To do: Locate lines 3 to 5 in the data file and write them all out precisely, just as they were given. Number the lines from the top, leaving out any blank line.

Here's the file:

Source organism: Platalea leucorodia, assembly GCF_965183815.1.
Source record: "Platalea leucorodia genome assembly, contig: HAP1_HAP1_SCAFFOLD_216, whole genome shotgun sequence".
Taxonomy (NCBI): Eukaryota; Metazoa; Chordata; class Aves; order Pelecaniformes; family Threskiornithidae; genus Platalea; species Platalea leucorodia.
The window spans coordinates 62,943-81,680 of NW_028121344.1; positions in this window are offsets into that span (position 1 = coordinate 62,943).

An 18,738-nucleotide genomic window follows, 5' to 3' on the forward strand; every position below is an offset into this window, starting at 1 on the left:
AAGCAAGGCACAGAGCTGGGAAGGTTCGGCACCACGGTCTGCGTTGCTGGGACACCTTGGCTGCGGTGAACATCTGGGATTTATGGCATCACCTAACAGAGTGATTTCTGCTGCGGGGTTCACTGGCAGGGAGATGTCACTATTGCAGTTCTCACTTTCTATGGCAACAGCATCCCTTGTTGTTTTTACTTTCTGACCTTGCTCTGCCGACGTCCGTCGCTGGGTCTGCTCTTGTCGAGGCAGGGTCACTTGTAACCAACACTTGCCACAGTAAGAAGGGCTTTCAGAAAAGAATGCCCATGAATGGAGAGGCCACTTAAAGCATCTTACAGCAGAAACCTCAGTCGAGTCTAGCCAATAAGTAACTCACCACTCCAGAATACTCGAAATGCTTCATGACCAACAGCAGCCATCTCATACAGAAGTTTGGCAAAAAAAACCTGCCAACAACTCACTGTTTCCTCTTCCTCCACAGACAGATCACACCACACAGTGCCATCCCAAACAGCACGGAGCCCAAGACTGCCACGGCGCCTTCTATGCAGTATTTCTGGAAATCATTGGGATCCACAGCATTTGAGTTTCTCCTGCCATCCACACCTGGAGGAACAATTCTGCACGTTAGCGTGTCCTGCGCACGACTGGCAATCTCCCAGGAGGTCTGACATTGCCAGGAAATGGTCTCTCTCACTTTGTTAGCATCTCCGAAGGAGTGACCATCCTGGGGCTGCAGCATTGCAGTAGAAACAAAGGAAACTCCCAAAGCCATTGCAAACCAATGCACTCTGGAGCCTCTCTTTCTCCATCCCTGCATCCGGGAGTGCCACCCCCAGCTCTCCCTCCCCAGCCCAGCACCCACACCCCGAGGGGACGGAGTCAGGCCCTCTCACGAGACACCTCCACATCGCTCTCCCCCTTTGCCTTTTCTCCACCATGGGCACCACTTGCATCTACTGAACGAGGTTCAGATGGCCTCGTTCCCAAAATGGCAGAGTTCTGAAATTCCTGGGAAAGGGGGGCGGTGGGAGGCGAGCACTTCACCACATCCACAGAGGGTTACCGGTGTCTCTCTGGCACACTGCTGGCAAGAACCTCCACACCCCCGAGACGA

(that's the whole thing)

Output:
Taxonomy (NCBI): Eukaryota; Metazoa; Chordata; class Aves; order Pelecaniformes; family Threskiornithidae; genus Platalea; species Platalea leucorodia.
The window spans coordinates 62,943-81,680 of NW_028121344.1; positions in this window are offsets into that span (position 1 = coordinate 62,943).

An 18,738-nucleotide genomic window follows, 5' to 3' on the forward strand; every position below is an offset into this window, starting at 1 on the left: